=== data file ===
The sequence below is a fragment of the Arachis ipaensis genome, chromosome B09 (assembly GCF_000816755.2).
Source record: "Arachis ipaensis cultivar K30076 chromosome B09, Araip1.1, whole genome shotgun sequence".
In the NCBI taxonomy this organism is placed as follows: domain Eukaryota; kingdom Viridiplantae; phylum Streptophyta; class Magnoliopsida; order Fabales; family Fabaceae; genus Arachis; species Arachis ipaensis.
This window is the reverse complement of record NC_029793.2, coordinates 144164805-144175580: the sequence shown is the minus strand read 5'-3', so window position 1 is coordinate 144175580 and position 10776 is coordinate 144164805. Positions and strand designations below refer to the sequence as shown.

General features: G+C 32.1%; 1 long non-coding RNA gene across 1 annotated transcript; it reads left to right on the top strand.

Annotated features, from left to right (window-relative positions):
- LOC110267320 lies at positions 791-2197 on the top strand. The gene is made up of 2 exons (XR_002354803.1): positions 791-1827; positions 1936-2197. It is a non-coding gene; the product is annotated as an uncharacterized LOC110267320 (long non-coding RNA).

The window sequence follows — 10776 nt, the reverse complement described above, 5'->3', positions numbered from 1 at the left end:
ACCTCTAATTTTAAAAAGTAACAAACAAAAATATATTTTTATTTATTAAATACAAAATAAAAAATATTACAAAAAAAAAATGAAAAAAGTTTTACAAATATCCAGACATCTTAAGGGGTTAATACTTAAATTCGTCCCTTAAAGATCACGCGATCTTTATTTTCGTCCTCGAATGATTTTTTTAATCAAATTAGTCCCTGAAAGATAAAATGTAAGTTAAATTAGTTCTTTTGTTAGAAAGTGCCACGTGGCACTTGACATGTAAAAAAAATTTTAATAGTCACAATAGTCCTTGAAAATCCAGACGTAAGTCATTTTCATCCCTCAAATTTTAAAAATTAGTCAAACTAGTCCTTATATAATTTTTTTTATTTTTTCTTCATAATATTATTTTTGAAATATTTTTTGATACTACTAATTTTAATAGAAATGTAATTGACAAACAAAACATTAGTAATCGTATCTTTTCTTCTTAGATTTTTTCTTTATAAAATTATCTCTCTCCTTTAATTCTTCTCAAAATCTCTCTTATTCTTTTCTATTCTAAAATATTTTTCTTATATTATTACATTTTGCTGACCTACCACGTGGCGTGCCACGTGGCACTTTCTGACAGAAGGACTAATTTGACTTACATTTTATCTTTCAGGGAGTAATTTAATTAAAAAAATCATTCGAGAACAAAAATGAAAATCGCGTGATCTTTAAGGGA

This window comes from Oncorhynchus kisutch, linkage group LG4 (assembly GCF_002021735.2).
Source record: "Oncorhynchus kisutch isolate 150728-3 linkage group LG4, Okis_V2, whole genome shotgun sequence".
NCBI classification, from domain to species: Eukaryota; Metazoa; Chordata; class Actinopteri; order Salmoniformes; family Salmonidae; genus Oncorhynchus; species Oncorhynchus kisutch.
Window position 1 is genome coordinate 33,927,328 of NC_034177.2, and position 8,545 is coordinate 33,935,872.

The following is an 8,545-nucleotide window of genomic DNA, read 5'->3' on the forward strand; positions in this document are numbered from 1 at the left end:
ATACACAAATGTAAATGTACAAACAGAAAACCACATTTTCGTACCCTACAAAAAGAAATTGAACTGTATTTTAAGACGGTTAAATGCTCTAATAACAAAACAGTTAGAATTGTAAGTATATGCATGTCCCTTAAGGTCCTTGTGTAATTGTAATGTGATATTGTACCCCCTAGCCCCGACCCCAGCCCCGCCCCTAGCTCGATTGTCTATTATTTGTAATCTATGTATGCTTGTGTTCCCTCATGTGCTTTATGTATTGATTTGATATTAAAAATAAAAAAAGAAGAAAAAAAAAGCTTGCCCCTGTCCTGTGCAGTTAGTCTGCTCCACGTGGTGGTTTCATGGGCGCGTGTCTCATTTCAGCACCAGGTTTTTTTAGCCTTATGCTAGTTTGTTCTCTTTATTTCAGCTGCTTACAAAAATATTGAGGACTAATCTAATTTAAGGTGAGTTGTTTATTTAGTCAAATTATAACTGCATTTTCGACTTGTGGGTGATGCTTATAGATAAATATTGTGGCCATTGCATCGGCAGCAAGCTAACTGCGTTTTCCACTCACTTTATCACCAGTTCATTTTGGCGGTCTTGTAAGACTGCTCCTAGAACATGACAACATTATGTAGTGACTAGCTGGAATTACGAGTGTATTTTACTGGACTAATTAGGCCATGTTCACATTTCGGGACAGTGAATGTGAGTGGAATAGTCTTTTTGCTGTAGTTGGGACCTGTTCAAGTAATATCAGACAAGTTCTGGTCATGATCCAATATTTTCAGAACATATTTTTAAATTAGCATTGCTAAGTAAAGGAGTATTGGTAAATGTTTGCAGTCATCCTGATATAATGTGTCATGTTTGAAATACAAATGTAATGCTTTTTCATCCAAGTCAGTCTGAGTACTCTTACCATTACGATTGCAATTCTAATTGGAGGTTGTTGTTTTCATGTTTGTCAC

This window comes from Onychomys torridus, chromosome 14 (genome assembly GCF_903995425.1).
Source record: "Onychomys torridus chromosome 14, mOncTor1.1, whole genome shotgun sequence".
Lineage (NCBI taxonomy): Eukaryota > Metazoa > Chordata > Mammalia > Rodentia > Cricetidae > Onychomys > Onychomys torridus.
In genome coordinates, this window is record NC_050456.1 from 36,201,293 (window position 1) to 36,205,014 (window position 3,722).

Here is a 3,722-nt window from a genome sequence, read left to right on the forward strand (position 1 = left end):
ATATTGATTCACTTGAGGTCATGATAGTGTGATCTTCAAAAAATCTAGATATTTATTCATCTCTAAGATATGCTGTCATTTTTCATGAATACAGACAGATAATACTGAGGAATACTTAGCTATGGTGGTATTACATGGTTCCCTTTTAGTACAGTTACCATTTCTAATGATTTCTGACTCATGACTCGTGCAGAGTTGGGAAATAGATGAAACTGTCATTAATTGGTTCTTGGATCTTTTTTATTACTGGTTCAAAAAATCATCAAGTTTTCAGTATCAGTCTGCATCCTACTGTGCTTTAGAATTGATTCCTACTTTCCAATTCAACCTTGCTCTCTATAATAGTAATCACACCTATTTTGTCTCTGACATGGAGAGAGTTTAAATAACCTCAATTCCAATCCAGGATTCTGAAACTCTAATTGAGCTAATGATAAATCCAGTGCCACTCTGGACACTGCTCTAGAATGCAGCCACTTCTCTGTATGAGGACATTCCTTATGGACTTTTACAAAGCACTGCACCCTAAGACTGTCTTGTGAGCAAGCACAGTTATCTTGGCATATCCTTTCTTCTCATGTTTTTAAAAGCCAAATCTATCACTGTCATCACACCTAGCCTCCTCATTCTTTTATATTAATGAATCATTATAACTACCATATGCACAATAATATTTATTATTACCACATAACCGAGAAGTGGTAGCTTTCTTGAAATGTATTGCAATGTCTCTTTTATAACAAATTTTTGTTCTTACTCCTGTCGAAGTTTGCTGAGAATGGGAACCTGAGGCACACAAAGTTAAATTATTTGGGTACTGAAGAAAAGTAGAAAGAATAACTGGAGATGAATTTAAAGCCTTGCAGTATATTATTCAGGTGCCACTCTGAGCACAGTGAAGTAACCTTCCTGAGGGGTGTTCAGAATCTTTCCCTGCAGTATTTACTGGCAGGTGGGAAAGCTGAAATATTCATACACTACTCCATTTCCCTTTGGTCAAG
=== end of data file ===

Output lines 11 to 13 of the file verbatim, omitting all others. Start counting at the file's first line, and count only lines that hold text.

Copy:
Source record: "Oncorhynchus kisutch isolate 150728-3 linkage group LG4, Okis_V2, whole genome shotgun sequence".
NCBI classification, from domain to species: Eukaryota; Metazoa; Chordata; class Actinopteri; order Salmoniformes; family Salmonidae; genus Oncorhynchus; species Oncorhynchus kisutch.
Window position 1 is genome coordinate 33,927,328 of NC_034177.2, and position 8,545 is coordinate 33,935,872.